IDEAS home Printed from https://ideas.repec.org/a/eee/pubeco/v93y2009i3-4p529-540.html
   My bibliography  Save this article

Does welfare policy affect residential choices? An empirical investigation accounting for policy endogeneity

Author

Listed:
  • Fiva, Jon H.

Abstract

This paper studies how changes in welfare policy affect welfare recipients' residential choices. Although several empirical studies have stressed that welfare policy may affect residential choices of welfare recipients, few studies have simultaneously taken into account that residential choices of welfare recipients are also likely to affect welfare policy. This paper utilizes a policy reform to address this policy endogeneity. The results show that welfare policy exerts a substantial effect on residential choices of welfare recipients.

Suggested Citation

  • Fiva, Jon H., 2009. "Does welfare policy affect residential choices? An empirical investigation accounting for policy endogeneity," Journal of Public Economics, Elsevier, vol. 93(3-4), pages 529-540, April.
  • Handle: RePEc:eee:pubeco:v:93:y:2009:i:3-4:p:529-540
    as

    Download full text from publisher

    File URL: http://www.sciencedirect.com/science/article/pii/S0047-2727(08)00174-6
    Download Restriction: Full text for ScienceDirect subscribers only

    As the access to this document is restricted, you may want to search for a different version of it.

    References listed on IDEAS

    as
    1. Revelli, Federico, 2006. "Performance rating and yardstick competition in social service provision," Journal of Public Economics, Elsevier, pages 459-475.
    2. Brown, Charles C. & Oates, Wallace E., 1987. "Assistance to the poor in a federal system," Journal of Public Economics, Elsevier, pages 307-330.
    3. Orr, Larry L, 1976. "Income Transfers as a Public Good: An Application to AFDC," American Economic Review, American Economic Association, vol. 66(3), pages 359-371, June.
    4. Revelli, Federico, 2006. "Performance rating and yardstick competition in social service provision," Journal of Public Economics, Elsevier, pages 459-475.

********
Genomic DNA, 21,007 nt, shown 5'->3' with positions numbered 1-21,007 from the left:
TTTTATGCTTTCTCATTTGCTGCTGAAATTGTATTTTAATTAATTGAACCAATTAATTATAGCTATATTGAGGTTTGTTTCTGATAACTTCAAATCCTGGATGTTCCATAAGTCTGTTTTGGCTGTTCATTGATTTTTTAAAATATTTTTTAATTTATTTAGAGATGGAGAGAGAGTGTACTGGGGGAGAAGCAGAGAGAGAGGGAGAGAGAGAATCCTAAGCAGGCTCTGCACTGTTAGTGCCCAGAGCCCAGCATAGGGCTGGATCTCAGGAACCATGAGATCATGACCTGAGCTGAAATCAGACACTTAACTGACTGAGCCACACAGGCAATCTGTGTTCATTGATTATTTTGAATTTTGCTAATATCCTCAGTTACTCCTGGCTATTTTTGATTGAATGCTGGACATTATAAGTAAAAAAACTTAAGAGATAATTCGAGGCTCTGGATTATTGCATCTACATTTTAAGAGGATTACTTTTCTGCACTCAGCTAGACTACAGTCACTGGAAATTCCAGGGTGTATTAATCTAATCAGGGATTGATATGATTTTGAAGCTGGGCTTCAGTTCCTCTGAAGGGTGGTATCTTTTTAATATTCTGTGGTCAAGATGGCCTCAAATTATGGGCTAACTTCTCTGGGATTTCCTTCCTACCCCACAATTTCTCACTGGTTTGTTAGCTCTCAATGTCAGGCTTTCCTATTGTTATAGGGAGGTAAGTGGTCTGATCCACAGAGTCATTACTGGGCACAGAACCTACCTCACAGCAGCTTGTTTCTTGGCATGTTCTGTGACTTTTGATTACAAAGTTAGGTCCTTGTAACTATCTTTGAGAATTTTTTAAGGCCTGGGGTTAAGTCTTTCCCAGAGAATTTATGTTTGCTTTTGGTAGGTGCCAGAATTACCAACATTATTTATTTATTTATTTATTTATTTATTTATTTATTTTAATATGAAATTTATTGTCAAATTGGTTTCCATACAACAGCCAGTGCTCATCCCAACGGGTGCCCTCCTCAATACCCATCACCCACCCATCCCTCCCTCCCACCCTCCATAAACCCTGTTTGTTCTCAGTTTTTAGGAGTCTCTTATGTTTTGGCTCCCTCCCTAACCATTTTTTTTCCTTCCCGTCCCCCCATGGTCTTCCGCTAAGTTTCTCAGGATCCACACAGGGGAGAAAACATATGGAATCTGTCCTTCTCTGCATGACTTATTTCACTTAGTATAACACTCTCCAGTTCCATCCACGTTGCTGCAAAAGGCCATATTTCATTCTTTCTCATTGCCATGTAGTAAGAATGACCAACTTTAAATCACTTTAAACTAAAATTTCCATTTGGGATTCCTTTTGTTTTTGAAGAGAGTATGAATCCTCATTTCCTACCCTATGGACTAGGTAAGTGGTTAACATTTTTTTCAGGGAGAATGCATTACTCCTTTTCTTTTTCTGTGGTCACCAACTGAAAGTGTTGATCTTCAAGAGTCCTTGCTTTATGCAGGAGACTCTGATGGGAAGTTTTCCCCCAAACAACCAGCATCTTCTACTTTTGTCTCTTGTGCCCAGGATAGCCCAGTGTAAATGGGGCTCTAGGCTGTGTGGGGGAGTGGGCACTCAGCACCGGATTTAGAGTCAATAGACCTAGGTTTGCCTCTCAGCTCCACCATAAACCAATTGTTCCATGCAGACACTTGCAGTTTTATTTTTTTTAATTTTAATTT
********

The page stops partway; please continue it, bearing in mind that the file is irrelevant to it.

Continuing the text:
5. Fiva, Jon H. & Rattso, Jorn, 2006. "Welfare competition in Norway: Norms and expenditures," European Journal of Political Economy, Elsevier, vol. 22(1), pages 202-222, March.
    6. Blank, Rebecca M., 1988. "The effect of welfare and wage levels on the location decisions of female-headed households," Journal of Urban Economics, Elsevier, vol. 24(2), pages 186-211, September.
    7. Wildasin, David E, 1991. "Income Redistribution in a Common Labor Market," American Economic Review, American Economic Association, vol. 81(4), pages 757-774, September.
    8. O'Keefe, Suzanne, 2004. "Locational choice of AFDC recipients within California: a conditional logit analysis," Journal of Public Economics, Elsevier, pages 1521-1542.
    9. Brown, Charles C. & Oates, Wallace E., 1987. "Assistance to the poor in a federal system," Journal of Public Economics, Elsevier, pages 307-330.
    10. Besley, Timothy & Case, Anne, 2000. "Unnatural Experiments? Estimating the Incidence of Endogenous Policies," Economic Journal, Royal Economic Society, vol. 110(467), pages 672-694, November.
    11. repec:cup:apsrev:v:83:y:1989:i:03:p:711-728_08 is not listed on IDEAS
    12. Saavedra, Luz Amparo, 2000. "A Model of Welfare Competition with Evidence from AFDC," Journal of Urban Economics, Elsevier, vol. 47(2), pages 248-279, March.
    13. Dahlberg, Matz & Edmark, Karin, 2004. "Is there a "Race-to-the-Bottom" in the Setting of Welfare Benefit Levels? Evidence from a Policy Intervention," Working Paper Series 2004:19, Uppsala University, Department of Economics.
    14. Terra McKinnish, 2005. "Importing the Poor: Welfare Magnetism and Cross-Border Welfare Migration," Journal of Human Resources, University of Wisconsin Press, vol. 40(1).
    15. repec:cup:apsrev:v:99:y:2005:i:01:p:125-135_05 is not listed on IDEAS
    16. Enchautegui, Maria E, 1997. "Welfare Payments and Other Economic Determinants of Female Migration," Journal of Labor Economics, University of Chicago Press, vol. 15(3), pages 529-554, July.
    17. Figlio, David N. & Kolpin, Van W. & Reid, William E., 1999. "Do States Play Welfare Games?," Journal of Urban Economics, Elsevier, vol. 46(3), pages 437-454, November.
    18. Shroder, Mark, 1995. "Games the States Don't Play: Welfare Benefits and the Theory of Fiscal Federalism," The Review of Economics and Statistics, MIT Press, vol. 77(1), pages 183-191, February.
    19. Dahlberg, Matz & Edmark, Karin, 2008. "Is there a "race-to-the-bottom" in the setting of welfare benefit levels? Evidence from a policy intervention," Journal of Public Economics, Elsevier, pages 1193-1209.
    20. McKinnish, Terra, 2007. "Welfare-induced migration at state borders: New evidence from micro-data," Journal of Public Economics, Elsevier, pages 437-450.